The Rolls Royce of SUVs - Cullinan, is here

Sumant Banerji   New Delhi     Last Updated: May 10, 2018  | 20:16 IST
The Rolls Royce of SUVs - Cullinan, is here

Iconic British super luxury carmaker Rolls Royce on Thursday took the wraps off its first ever Sports Utility Vehicle, Cullinan, marking a major milestone in its 114 year history.

Often referred to as the benchmark for luxury worldwide, Rolls Royce had first stated three years ago that it wanted to build a high bodied all-terrain vehicle answering the call of billionaires worldwide who wanted an SUV in their garage. Like most other Rolls Royces, Cullinan, named after the largest diamond ever discovered, is well beyond just expensive. At a starting price of $325,000, expect it to cost upwards of Rs 5 crore in India. When it lands, it would be the most expensive SUV in town.

Powered by a 6.75 litre twin-turbo V12 engine that delivers 563bhp and 850Nm of torque at a low 1600 rpm, it has a top speed of 250 kph. An all-new all-wheel drive, all-wheel steer system and built from scratch suspension gives it a wading depth of 540 mm to enable it to tackle any terrain.

"The launch of a new Rolls-Royce model is always a seminal moment in the luxury industry," said Torsten Muller-Otvos, Chief Executive Officer, Rolls-Royce Motor Cars.

"Today we are setting a new standard by creating a new class of motoring and motor car for customers who are well-connected, highly mobile and have a global perspective. They want a new type of motor car that gives them unbounded access in ultimate luxury. Their sense of adventure and daring demands a "go-anywhere in ultimate luxury" motor car that will both take them to and meet them at the pinnacle of life. Cullinan is that motor-car."

Rolls Royce is not the first, nor will it be the last of the super luxury carmakers to bite the bullet and create an SUV - something that was considered an anathema till a few years back. Traditional wisdom said ultra high net-worth individuals prefer ostentatious chauffeur-driven saloons or thoroughbreds made-for-the-track sports cars over the all-terrain capability of an SUV. That is however no longer the case. Years of stagnant or single digit growth in sales in the industry - a legacy of the global recession of 2008, has prompted almost all the big super luxury car makers to look at an SUV to attract the attention of younger customers. From arch-rival Bentley to Porsche, Jaguar to Aston Martin, Lamborghini to Maserati everybody now has an SUV in their portfolio. If at all, Rolls Royce is only a tad late. In 2017, it delivered 3,362 cars to customers, a decline of 16 per cent over 2016, and the lowest in a year since 2010.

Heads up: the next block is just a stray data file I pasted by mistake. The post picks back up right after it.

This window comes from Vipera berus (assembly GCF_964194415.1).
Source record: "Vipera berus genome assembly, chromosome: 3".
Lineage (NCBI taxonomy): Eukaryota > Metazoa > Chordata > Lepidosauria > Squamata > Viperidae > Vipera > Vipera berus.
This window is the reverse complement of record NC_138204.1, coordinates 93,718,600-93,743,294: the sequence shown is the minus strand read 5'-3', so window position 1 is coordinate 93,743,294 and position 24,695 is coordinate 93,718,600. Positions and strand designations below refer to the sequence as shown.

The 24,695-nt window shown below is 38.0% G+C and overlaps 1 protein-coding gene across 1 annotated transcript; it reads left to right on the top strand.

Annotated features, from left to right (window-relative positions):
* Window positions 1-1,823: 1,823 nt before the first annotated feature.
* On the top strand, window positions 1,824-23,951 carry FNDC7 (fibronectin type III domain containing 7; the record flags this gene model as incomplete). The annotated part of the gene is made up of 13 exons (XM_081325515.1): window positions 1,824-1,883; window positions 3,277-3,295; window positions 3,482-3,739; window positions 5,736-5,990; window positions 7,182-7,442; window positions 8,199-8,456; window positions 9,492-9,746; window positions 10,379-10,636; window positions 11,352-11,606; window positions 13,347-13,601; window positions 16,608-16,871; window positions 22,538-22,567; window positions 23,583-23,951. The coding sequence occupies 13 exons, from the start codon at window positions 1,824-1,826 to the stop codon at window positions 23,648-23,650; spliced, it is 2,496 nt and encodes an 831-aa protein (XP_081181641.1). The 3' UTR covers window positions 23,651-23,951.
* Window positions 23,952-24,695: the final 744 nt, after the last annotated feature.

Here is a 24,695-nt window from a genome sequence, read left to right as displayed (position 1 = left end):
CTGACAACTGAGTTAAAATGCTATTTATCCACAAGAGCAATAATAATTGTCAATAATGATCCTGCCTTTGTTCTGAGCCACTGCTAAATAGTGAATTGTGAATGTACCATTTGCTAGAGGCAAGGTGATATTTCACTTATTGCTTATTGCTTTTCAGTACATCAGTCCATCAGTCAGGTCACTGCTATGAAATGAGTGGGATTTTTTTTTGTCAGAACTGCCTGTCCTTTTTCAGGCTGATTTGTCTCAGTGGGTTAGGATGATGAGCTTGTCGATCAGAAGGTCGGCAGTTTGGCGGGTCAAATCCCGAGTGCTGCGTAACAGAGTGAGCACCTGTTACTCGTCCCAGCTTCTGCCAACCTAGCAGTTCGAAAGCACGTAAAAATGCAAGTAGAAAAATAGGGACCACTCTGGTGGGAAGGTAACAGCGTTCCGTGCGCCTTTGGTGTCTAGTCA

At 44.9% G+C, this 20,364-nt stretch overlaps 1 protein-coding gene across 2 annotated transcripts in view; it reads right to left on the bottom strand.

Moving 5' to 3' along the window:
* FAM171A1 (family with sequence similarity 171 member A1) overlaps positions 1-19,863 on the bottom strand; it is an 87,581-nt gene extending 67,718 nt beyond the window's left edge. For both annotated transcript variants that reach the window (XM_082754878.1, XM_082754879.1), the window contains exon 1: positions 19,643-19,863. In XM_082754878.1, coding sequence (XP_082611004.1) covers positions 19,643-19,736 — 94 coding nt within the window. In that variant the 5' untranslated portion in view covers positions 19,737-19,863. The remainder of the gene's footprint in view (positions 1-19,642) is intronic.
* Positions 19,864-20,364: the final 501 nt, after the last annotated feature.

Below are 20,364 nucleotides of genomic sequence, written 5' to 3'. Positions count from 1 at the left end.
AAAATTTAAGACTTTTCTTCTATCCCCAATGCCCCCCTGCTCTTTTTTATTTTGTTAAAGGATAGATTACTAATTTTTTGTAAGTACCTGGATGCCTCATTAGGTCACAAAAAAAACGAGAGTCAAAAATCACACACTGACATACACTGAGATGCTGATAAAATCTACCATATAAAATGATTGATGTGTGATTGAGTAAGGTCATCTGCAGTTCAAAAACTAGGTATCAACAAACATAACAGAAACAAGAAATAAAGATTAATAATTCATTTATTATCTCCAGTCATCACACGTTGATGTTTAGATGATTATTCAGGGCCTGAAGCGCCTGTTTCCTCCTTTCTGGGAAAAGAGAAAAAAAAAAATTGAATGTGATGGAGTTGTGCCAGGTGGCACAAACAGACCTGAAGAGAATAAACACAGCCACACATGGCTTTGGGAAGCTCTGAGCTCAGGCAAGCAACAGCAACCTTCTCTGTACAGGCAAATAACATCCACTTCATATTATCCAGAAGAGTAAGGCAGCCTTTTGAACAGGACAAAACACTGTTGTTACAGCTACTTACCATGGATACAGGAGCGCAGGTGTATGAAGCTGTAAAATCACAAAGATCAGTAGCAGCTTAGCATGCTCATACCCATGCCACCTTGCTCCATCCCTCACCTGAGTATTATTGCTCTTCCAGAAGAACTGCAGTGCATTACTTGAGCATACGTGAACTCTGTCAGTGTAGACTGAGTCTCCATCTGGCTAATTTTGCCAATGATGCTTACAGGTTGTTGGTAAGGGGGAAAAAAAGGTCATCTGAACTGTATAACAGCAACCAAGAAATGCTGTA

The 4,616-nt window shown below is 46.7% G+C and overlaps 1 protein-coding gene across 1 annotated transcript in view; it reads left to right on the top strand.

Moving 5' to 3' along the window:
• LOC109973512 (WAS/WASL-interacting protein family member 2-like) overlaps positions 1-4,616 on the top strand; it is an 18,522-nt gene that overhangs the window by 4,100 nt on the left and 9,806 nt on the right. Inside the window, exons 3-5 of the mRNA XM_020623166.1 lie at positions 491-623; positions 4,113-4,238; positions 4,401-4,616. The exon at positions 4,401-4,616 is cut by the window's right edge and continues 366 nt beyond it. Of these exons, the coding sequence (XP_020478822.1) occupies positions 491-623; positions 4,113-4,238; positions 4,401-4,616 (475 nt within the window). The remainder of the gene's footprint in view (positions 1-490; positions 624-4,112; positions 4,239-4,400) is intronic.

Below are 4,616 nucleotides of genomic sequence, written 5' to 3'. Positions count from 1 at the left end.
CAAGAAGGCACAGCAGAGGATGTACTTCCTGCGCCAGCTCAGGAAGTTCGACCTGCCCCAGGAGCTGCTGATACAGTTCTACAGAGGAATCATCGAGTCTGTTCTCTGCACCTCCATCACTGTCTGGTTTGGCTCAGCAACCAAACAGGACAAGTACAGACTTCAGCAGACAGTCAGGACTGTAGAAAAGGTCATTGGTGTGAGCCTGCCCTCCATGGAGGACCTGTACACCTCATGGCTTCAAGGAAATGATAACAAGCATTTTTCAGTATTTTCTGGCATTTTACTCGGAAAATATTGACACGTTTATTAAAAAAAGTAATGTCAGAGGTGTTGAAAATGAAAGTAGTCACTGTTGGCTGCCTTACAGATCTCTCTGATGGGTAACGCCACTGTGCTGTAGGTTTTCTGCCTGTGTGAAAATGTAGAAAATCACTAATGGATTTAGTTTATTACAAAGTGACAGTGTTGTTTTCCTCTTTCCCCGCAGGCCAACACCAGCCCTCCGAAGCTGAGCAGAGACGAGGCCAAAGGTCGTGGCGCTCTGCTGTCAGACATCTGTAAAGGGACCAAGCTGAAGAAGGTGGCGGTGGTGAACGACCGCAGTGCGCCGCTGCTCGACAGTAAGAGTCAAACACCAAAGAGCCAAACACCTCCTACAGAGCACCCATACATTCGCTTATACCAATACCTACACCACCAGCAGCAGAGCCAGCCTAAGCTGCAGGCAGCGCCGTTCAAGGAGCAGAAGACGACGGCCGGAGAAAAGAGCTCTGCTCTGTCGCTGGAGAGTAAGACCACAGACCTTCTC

"The label SUV is now applied to anything with a two-box silhouette and the least suggestion of going off tarmac," said  Giles Taylor, Director of Design, Rolls-Royce Motor Cars.  "We envisioned an authentic, three-box high-bodied all-terrain car with a convention-challenging design and absolute capability that would satisfy the adventurous urges of our clients."

Like its competitors, Rolls Royce would be loath to suggest there is one for it,  the Cullinan seeks to broaden its appeal beyond core consumers and bring in younger customers. The puritans may baulk at it but the momentum seems to be building for these super luxury SUVs. The first lot of 3,500 units of Bentley's Bentayga for example, which went into production in 2016, was sold in advance. Even with an increased production capacity it continues to carry a waiting period of over 24 months in some markets. Already, it is Bentley's best-selling model by some distance.

"There has always been an interest in SUVs from ultra high net worth individuals," says Ian Fletcher, who has in the past worked with Jaguar and Bentley and is now a principal analyst at research and consultancy firm IHS Markit. "However, it has only been in recent years that brands synonymous with luxury have embraced this category."

According to IHS, in 2014, 14,900 units of super luxury SUVs were sold. As Bentayga and Maserati Levante hit the roads, sales grew to 26,750 units in 2016. By 2020, the numbers are expected to swell to 40,000. Cullinan would make its own contribution to that.

The next bastion to fall, is Ferrari.

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